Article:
Exact timelines will vary. Generally, the timeline from the LOI deadline to project start date is approximately six months. This timeline assumes there are no delays in receiving approvals of the single IRB (sIRB), Data Safety and Monitoring Plan and Data Sharing and Resources Plan.

11. What is an embedded pragmatic clinical trial (ePCT)?

 An embedded pragmatic clinical trial (ePCT) is a trial based on implementing an intervention that can be “embedded” within routine care provided within a healthcare system, agency or organization, or other non-healthcare based organizations. The intervention is implemented in a “real-world” environment by practicing clinicians or non-clinical staff, not interventionists. A core component is that the intervention can be maintained for real-world use and sustained beyond the scope of a trial. ePCTs use a variety of systematic research methods to test the effectiveness of the intervention. Randomization generally occurs at the level of an organization, care team or unit rather than at an individual level, though this is not a hard and fast rule. Most ePCTs utilize data available from electronic health records, administrative data, or claims data to assess effectiveness outcomes.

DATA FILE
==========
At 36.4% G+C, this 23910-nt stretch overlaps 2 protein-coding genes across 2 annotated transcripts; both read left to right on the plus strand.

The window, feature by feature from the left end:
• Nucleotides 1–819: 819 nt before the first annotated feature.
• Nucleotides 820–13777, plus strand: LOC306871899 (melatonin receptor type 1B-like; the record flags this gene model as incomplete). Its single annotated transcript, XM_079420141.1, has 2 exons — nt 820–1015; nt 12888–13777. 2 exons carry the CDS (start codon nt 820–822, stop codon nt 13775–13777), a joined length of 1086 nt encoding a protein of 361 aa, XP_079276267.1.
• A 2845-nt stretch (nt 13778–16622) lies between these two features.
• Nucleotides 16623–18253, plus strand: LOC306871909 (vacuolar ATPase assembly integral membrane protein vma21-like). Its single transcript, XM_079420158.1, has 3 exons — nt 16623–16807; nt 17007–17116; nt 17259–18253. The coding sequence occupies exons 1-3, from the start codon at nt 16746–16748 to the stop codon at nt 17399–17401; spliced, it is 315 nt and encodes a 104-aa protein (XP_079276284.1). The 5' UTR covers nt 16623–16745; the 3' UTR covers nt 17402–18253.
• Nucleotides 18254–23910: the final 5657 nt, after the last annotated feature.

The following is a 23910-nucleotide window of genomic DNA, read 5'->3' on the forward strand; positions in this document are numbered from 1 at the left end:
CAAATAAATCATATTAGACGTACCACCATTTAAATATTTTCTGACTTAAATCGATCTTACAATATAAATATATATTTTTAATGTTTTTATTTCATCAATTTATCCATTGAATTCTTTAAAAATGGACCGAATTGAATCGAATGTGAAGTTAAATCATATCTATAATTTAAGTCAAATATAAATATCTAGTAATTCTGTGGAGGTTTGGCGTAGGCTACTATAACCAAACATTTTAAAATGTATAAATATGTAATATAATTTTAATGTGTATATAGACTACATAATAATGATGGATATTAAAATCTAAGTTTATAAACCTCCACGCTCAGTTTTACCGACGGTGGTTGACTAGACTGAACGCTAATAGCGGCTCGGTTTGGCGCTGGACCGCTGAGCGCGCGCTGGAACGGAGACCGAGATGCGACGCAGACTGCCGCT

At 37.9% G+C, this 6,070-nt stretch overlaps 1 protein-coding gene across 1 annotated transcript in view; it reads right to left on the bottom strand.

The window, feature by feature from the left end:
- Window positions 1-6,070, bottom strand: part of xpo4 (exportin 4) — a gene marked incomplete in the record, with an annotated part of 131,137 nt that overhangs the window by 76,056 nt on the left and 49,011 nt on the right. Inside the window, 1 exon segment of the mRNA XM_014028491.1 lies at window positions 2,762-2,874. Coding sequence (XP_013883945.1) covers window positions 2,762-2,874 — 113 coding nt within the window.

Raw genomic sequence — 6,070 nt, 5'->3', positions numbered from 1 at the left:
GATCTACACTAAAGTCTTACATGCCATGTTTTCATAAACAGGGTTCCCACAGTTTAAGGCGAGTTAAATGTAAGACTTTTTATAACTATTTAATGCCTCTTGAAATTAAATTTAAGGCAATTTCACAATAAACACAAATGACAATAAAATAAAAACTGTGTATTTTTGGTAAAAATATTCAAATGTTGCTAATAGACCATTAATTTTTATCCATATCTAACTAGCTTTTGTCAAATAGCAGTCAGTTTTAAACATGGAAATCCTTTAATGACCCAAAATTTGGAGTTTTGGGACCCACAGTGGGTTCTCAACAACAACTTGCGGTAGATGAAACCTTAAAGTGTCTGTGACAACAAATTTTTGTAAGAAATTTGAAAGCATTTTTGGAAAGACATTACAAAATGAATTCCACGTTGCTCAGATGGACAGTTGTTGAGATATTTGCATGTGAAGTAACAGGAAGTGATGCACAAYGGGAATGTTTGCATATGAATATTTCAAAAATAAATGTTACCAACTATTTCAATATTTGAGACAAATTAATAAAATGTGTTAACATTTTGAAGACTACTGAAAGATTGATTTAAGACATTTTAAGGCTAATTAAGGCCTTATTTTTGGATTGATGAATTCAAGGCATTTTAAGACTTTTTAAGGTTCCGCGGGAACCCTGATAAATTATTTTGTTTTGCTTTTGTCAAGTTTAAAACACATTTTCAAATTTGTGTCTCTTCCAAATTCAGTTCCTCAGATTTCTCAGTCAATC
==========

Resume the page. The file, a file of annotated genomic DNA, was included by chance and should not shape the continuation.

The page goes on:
The NIH Health Care Systems Research Collaboratory Living Textbook of Pragmatic Trials is a helpful resource to learn more about ePCTs. Additional resources include the State of the Science for pragmatic trials for non-pharmacological interventions to improve outcomes among people living with dementia and their caregivers; lessons learned from the NIH Health Care Systems Research Collaboratory; and the process of embedding PCTs in health care systems.

12. How do I know if my intervention is ready for a pragmatic clinical trial?

 Investigators can use the Readiness Assessment for Pragmatic Trials (RAPT) model to assess an intervention’s readiness for ePCTs.

13. How pragmatic does my pilot proposal have to be?

Research methods used in your pilot proposal may fall along a continuum of less to more pragmatic. The PRECIS-2 model (original paper, model website) can help you to evaluate where your proposed pilot trial lies on this continuum. PRECIS-2 can also help to think through your pragmatic trial design and what is needed to obtain pilot data to develop a strong application to NIH or other organizations for a large-scale ePCT.

14. Can I use two or more sites within the same healthcare organization?